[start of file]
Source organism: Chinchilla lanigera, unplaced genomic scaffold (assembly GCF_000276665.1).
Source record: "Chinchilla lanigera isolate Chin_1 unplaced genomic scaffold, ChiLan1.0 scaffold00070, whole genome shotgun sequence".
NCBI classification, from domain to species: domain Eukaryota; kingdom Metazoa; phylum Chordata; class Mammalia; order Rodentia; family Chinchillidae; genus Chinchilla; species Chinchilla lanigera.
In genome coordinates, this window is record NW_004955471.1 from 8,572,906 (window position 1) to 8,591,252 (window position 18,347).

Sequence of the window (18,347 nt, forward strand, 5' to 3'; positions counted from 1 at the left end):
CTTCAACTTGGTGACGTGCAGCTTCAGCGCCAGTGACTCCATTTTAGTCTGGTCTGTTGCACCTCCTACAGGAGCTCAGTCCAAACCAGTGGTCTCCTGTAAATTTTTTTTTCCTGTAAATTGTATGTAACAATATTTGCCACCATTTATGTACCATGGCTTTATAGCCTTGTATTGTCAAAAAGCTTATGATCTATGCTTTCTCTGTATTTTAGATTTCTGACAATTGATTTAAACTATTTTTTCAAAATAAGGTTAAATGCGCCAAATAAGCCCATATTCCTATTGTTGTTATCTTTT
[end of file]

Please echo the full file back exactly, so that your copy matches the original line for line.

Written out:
Source organism: Chinchilla lanigera, unplaced genomic scaffold (assembly GCF_000276665.1).
Source record: "Chinchilla lanigera isolate Chin_1 unplaced genomic scaffold, ChiLan1.0 scaffold00070, whole genome shotgun sequence".
NCBI classification, from domain to species: domain Eukaryota; kingdom Metazoa; phylum Chordata; class Mammalia; order Rodentia; family Chinchillidae; genus Chinchilla; species Chinchilla lanigera.
In genome coordinates, this window is record NW_004955471.1 from 8,572,906 (window position 1) to 8,591,252 (window position 18,347).

Sequence of the window (18,347 nt, forward strand, 5' to 3'; positions counted from 1 at the left end):
CTTCAACTTGGTGACGTGCAGCTTCAGCGCCAGTGACTCCATTTTAGTCTGGTCTGTTGCACCTCCTACAGGAGCTCAGTCCAAACCAGTGGTCTCCTGTAAATTTTTTTTTCCTGTAAATTGTATGTAACAATATTTGCCACCATTTATGTACCATGGCTTTATAGCCTTGTATTGTCAAAAAGCTTATGATCTATGCTTTCTCTGTATTTTAGATTTCTGACAATTGATTTAAACTATTTTTTCAAAATAAGGTTAAATGCGCCAAATAAGCCCATATTCCTATTGTTGTTATCTTTT